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EXECUTIVE SUMMARY 5 as procamamide, a-methyIdopa, or estrogen, which themselves stimulate the production of autoantibodies. When autoantibod- ies react with autoantigens, they form unmune complexes that can contribute to vascular injury and thereby to the increasing severity of atherosclerosis in the elderly. AGING, DISEASE, PHARMAC1:UTICAL USE, AND CHEMICAL RESPONSE Along with the age-associated increase in the incidence of chronic disease comes an increase in the use of pharmaceuticals. In the United States, people 65 and over consume approximately 25~o of the prescription drugs dispensed by pharmacists, although they make up only 12% of the population. Even the elderly who live independently commonly use at least one prescription drug regularly, and patients in hospitals and chronic-care institutions typically receive numerous medications. In addition, the elderly have an apparent propensity to suffer adverse reactions to drugs, and many patients, both old and young, fail to take medications according to their physicians' and pharmacists' instructions. Studies of age differences in pharmacodynarnics (biochemical and physiologic ejects of drugs and their mechanisms of action) must take into account possible age differences in pharmacokinet- ics (absorption, distribution, metabolism, and elimination). For example, studies generally show that the elderly are more sensitive to the depressant effects of neuroactive drugs, such as diazepam, and the analgesic effects of narcotics, such as morphine; in con- trast, the In viva sensitivity of the heart to moprotereno! and its antagonist propranolo] appears to decline with age. The qualitative and quantitative differences in the ways older people tend to respond to drugs result from at least two circum- stances: multiple chronic diseases are the rule, rather than the exception, and diseases are accompanied by important and some- times subtle physiologic changes that occur with normal aging. That is, In addition to the normal age-associated changes in the immune system that affect one's ability to ward off disease, al- terations in pharmacokinetics and pharmacodynam~cs alter the response to drug exposures. Thus, it is reasonable to assume that the elderly would tend to respond differently to environmental factors. The percutaneous absorption of drugs and other chemicals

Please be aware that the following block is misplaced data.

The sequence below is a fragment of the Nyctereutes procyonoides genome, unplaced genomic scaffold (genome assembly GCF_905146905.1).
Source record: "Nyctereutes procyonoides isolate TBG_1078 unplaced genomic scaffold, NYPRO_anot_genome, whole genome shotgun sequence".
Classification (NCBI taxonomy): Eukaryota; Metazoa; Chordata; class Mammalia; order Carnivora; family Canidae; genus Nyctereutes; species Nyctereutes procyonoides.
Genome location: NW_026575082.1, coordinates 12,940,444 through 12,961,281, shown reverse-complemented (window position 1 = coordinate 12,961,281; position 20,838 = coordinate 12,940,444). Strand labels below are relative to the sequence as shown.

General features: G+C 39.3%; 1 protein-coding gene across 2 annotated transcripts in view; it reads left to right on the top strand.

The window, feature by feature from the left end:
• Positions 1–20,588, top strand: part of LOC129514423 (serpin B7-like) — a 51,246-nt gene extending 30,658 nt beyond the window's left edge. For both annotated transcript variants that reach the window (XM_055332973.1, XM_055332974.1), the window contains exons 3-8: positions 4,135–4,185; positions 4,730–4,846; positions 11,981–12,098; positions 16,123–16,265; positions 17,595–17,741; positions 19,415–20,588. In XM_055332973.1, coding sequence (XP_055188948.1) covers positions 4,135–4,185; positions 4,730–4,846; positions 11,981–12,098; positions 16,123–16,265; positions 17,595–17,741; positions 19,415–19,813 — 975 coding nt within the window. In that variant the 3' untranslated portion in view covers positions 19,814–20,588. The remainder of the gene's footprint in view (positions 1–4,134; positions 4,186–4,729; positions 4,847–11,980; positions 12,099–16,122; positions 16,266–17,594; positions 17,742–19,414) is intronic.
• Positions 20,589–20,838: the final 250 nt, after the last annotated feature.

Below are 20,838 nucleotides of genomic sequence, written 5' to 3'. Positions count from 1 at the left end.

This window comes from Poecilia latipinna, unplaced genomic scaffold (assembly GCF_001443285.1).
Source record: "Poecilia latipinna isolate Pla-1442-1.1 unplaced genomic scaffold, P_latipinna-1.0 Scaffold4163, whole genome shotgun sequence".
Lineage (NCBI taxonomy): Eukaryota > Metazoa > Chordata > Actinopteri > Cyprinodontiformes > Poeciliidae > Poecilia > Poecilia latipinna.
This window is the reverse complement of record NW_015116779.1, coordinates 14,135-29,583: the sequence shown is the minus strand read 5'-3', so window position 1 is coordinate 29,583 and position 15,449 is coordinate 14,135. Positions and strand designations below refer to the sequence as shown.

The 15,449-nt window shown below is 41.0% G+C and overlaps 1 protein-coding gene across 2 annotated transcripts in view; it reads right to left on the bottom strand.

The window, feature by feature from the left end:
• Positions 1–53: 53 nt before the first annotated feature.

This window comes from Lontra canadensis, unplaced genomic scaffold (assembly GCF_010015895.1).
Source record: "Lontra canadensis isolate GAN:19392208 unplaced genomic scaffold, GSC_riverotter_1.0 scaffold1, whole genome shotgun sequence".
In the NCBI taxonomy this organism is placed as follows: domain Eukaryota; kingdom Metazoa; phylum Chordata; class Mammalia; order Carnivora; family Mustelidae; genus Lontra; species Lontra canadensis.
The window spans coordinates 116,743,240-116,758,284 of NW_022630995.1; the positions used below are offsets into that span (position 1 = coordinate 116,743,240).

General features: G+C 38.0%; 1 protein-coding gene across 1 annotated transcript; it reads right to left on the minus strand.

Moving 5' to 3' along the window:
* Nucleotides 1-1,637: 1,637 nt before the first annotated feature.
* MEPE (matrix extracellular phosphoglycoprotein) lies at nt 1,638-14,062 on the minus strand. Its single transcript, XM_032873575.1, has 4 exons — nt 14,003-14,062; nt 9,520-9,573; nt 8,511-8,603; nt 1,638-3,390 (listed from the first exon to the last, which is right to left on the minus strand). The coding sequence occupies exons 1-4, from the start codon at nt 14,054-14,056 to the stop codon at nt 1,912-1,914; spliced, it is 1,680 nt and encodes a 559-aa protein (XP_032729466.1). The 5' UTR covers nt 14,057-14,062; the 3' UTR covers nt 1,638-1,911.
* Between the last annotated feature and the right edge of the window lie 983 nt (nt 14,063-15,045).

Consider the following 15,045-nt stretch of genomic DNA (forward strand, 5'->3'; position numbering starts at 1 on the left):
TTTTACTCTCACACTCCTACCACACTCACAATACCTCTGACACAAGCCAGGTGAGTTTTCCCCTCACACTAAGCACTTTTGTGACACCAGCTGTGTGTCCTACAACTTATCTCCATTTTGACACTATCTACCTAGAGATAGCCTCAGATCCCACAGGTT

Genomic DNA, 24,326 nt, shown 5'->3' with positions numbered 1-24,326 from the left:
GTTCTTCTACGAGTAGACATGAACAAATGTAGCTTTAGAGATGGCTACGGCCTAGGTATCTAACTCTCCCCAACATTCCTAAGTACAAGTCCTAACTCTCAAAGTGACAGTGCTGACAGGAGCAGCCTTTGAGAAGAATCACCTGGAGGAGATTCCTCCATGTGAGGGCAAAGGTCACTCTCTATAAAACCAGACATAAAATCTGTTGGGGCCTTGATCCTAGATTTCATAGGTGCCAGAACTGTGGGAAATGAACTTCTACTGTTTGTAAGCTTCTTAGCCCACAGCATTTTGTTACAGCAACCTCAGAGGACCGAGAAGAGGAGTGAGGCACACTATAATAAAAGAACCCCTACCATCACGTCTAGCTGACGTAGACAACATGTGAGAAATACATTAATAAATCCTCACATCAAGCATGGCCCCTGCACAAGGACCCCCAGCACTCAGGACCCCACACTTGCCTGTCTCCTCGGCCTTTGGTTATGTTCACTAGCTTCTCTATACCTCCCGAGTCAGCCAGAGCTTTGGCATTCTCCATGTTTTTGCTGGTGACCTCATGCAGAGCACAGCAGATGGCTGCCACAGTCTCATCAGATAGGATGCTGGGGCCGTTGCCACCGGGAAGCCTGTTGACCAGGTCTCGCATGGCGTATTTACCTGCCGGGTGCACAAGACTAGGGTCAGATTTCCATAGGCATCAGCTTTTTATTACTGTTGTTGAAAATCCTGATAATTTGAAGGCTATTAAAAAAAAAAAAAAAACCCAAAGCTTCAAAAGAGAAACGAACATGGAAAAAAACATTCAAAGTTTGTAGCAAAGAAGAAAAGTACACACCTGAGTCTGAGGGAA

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6 AGING IN TODAY'S ENVIRONMENT also increases with age, and age-associated changes in the skin render the elderly more vulnerable to some types of environmen- tal exposure. For ex~rnple, the ability to tolerate extremes in temperature ~ reduced in the aged, who have decreased vascular area and vasoreactivity in the skin. This also contributes to the onset of heat stroke or hypothermia in the presence of extreme temperatures. Geriatric patients often exhibit a reduced rate of hepatic metabolism of some drugs. However, large differences in the mag- nitude of this effect have been demonstrated. Moreover, age effects are marked for some drugs and negligible for others. Even in the case of drugs whose hepatic metabolism is markedly impaired with age, interindividual variations caused by other factors outweigh the age effects. Nevertheless, the possibility of greatly reduced hepatic capacity exists in many elderly patients. By slightly re- ducing the dosage of potent drugs with low therapeutic indexes or by watching such patients especially carefully, physicians can en- sure the therapeutic efficacy of prescribed medications and detect undesirable drug-related side effects early. AGING AND ENVIRONMENTAL FACTORS Among the best documented examples of age-associated patho- logic conditions that are related to environmental factors is photo- aging the changes in skin appearance and function that are due to habitual exposure to the sun, rather than to the passage of time alone. Photoaging, also called "premature aging" and "dermato- heliosis," is virtually synonymous in the public mind with "true" chronologic aging and has only recently been differentiated by dermatologists. Clinically, photoaging is characterized by coarse ness, wrinkling, mottling, laxity, reduced elasticity, telangiectasia (dilation of blood vessels), atrophy, fibrotic depigmentation (pseu- doscars), and ultimately malignant neoplasia on the face, neck, hands, and other habitually exposed body areas. Photoaging and chronologic aging in the skin have striking similarities, but the processes can be distinguished with an electron microscope. The ability to distinguish between them offers the hope that the effect of environmental factors other than exposure to the sun might also be differentiated from intrinsic aging. Even in the absence of "controls tissue not environmentally